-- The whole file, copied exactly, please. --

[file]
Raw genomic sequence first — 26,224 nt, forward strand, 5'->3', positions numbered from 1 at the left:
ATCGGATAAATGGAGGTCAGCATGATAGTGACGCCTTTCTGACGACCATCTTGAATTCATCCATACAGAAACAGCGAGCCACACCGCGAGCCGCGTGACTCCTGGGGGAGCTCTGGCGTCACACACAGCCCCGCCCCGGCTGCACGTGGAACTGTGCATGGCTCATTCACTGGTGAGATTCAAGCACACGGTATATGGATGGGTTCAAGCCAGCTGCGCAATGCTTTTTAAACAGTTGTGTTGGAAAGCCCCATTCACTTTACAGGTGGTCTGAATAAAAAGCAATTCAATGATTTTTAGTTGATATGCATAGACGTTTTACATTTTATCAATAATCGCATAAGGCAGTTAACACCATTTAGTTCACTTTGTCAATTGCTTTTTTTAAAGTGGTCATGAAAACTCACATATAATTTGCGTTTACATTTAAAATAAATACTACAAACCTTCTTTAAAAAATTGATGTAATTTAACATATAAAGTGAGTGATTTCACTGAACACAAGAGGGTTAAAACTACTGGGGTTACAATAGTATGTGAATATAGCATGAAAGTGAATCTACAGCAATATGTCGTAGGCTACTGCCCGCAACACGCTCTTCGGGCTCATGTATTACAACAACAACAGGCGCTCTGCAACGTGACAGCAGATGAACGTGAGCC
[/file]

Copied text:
Raw genomic sequence first — 26,224 nt, forward strand, 5'->3', positions numbered from 1 at the left:
ATCGGATAAATGGAGGTCAGCATGATAGTGACGCCTTTCTGACGACCATCTTGAATTCATCCATACAGAAACAGCGAGCCACACCGCGAGCCGCGTGACTCCTGGGGGAGCTCTGGCGTCACACACAGCCCCGCCCCGGCTGCACGTGGAACTGTGCATGGCTCATTCACTGGTGAGATTCAAGCACACGGTATATGGATGGGTTCAAGCCAGCTGCGCAATGCTTTTTAAACAGTTGTGTTGGAAAGCCCCATTCACTTTACAGGTGGTCTGAATAAAAAGCAATTCAATGATTTTTAGTTGATATGCATAGACGTTTTACATTTTATCAATAATCGCATAAGGCAGTTAACACCATTTAGTTCACTTTGTCAATTGCTTTTTTTAAAGTGGTCATGAAAACTCACATATAATTTGCGTTTACATTTAAAATAAATACTACAAACCTTCTTTAAAAAATTGATGTAATTTAACATATAAAGTGAGTGATTTCACTGAACACAAGAGGGTTAAAACTACTGGGGTTACAATAGTATGTGAATATAGCATGAAAGTGAATCTACAGCAATATGTCGTAGGCTACTGCCCGCAACACGCTCTTCGGGCTCATGTATTACAACAACAACAGGCGCTCTGCAACGTGACAGCAGATGAACGTGAGCC